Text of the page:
There is something about bass fishermen and the allure of a fallen tree in the water! We know that they hold bass, bait, as well as provide cover and shade. But not all laydowns are created equal. Even if they were, many anglers grow frustrated with the number of lures lost while trying to probe these hot targets. Here are a few things I have learned that have helped me catch more fish from laydowns and brush.
Identify Productive Laydowns
Not all laydowns are created equal. In some bodies of water, there are countless laydowns to target in, usually, a small amount of time. Identifying productive laydowns can help cut the amount of water you need to cover and make you a more efficient angler.
My favorite laydowns have some type of depth change underneath. Ideally, I would like to see the trunk in a couple feet of water and the canopy laying over 12-15 feet of water. Depending on where you are, this depth change may be more or less, but in either case, this allows bass to follow the bait no matter the conditions while never leaving the comfort of their home.
Approach with a Plan
Have a game plan, or a system, in place so that you can identify how the fish are positioned within a laydown. I typically start with the trunk as this seems to be where the more active fish are the majority of the time. I will then work my way out, around, and through, fishing as thoroughly as possible.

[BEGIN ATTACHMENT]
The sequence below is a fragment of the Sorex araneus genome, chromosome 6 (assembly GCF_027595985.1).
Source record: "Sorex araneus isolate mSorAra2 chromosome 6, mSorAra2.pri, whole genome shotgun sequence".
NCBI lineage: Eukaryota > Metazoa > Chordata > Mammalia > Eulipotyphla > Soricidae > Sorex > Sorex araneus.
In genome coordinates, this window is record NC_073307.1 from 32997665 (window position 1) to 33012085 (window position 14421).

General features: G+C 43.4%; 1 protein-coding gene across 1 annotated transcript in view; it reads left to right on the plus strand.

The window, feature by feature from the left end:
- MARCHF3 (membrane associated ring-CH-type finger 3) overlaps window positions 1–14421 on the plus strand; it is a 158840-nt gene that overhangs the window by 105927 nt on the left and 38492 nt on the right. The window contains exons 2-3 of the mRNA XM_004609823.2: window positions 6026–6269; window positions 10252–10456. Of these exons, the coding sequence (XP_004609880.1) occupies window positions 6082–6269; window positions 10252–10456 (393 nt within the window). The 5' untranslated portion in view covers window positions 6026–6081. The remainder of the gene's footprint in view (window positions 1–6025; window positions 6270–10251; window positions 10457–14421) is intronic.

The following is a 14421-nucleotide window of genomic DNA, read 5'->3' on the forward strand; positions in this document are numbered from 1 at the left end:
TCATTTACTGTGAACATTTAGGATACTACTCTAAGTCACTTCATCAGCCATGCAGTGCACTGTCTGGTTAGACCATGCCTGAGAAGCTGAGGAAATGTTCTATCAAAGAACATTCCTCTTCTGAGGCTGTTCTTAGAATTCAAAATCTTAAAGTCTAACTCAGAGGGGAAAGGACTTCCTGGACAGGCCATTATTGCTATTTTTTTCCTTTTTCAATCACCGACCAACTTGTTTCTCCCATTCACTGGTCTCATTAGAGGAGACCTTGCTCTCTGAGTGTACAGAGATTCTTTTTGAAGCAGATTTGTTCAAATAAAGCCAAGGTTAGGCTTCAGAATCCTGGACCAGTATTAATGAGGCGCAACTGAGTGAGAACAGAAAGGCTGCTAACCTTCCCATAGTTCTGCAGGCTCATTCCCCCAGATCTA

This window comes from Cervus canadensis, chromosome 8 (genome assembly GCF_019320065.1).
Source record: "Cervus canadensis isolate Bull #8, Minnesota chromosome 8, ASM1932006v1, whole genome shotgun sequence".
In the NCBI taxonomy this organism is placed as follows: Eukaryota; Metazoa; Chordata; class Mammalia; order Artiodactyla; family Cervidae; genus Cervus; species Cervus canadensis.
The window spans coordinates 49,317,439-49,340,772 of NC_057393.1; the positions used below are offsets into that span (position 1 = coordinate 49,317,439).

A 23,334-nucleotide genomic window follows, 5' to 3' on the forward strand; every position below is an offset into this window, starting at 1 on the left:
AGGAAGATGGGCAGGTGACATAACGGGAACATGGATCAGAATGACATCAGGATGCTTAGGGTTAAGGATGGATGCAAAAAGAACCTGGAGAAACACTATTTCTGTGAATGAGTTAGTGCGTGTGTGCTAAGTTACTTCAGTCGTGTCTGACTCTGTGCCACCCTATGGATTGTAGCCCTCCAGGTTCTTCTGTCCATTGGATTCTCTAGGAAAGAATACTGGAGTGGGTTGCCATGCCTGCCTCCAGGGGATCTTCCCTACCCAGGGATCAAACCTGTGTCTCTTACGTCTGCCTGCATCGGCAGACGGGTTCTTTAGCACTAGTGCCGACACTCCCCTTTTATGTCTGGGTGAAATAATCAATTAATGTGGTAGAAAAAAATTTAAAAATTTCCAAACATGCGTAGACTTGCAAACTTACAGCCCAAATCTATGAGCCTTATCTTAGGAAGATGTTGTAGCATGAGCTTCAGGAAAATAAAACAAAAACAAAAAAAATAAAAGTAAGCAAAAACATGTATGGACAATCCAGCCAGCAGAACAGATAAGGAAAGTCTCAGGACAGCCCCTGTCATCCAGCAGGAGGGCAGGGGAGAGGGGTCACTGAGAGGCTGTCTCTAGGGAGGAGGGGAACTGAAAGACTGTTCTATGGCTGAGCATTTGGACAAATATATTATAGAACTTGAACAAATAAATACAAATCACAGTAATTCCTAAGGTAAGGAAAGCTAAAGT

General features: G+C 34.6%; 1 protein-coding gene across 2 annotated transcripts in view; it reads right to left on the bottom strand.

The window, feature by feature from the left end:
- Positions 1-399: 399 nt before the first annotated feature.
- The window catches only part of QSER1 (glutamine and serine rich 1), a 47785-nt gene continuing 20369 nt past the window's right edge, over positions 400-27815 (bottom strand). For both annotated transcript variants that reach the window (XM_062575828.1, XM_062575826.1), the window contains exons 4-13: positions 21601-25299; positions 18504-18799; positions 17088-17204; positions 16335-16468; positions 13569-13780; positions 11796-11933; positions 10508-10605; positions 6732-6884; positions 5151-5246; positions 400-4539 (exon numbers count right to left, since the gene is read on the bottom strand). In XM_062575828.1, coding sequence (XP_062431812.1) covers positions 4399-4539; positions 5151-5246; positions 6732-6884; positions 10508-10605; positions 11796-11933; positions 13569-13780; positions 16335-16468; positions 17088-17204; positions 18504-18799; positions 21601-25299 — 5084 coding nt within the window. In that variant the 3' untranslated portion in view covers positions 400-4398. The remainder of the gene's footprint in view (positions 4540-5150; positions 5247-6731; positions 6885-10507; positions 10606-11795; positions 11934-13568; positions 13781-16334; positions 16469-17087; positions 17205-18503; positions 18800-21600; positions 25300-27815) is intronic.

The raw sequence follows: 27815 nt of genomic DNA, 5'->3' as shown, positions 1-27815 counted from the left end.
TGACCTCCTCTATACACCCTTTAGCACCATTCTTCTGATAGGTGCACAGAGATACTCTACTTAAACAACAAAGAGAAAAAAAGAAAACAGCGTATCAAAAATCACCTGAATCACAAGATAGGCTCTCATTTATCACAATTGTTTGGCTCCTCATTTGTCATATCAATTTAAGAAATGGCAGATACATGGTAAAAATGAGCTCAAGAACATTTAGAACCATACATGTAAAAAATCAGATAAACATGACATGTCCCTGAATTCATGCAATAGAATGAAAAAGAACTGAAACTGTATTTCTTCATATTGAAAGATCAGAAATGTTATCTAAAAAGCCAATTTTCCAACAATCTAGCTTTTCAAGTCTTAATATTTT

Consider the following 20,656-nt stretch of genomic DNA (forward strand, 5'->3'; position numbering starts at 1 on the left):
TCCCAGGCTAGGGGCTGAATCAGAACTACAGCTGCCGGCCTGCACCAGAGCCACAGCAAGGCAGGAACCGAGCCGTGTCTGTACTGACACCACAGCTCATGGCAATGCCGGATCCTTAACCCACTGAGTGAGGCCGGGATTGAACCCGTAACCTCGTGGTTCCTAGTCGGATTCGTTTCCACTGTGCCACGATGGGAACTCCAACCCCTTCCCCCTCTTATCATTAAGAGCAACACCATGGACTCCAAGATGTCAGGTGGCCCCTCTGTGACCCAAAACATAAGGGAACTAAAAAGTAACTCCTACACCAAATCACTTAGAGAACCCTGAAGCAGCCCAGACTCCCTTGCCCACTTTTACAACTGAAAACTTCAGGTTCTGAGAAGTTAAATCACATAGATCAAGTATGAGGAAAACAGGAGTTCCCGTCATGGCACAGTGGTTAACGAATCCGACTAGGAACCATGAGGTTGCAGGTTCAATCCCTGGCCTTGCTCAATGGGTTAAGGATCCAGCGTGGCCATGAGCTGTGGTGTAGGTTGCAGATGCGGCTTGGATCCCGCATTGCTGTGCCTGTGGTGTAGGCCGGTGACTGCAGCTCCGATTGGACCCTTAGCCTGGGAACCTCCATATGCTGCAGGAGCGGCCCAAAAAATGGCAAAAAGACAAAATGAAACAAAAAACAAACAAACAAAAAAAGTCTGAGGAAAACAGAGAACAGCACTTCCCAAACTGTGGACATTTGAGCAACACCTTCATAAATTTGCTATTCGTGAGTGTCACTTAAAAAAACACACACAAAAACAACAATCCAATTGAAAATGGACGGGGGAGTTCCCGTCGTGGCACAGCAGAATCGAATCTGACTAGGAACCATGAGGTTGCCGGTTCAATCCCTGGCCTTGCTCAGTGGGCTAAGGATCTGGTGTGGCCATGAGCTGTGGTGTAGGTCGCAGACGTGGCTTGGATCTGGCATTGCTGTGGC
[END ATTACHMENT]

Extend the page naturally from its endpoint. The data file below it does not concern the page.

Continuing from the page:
In many cases, you can pattern the fish this way and what works on one laydown will apply across the body of water. But there are also times where this isn’t the case, so it is always best to have a system in place where you can figure the fish out as quickly and efficiently as possible.
Even with a system in place, if you’re not getting bit, do not hesitate to change angles and go against the grain. There are times when you will burn your lure past a fish 100 times just to be ignored, but the instant that you change your angle you can ignite every fish on that piece of cover.
You Will Get Snagged
This is likely the number one reason many anglers do not catch fish in laydowns or any brush. We all have a fear of getting snagged. We think this can ruin the piece of cover, spook the fish, and most of all lose us our favorite lure. The bottom line is, in order to catch fish in brush, you must be willing to put your bait in places where it is going to get snagged.
The key to triggering many bites is playing a game of pinball in the cover, banging a spinnerbait or crankbait off of every limb you can find. Again, come to terms with the fact you will lose lures, but I can promise that the risk is worth the reward!
There Are More Fish in There Than You Think
I have been shocked at the amount of fish that can be caught off of one tree. Especially in lakes or rivers where there aren’t as many to choose from. Even then, if there is a laydown that meets all the criteria—it holds bait, provides a lot of cover, sits over a depth change, as well as many other factors—the bass will congregate to it.
This means, give it some time before you leave it alone. It may take a minute to figure out how the fish want your presentation, but once you figure it out you can load the boat in a hurry! And even when the bite slows down; you slow down with it. I love to clean up the remnants with a big worm or a jig, slowly brought back through the thick stuff!
I hope these tips help you the next time you’re on the water! Until then, be sure to find us on Instagram, Facebook, and YouTube for more content. Don’t forget, we also have an online bass tournament going on this week! You can still sign up and get your fish submitted until midnight on September 12th!
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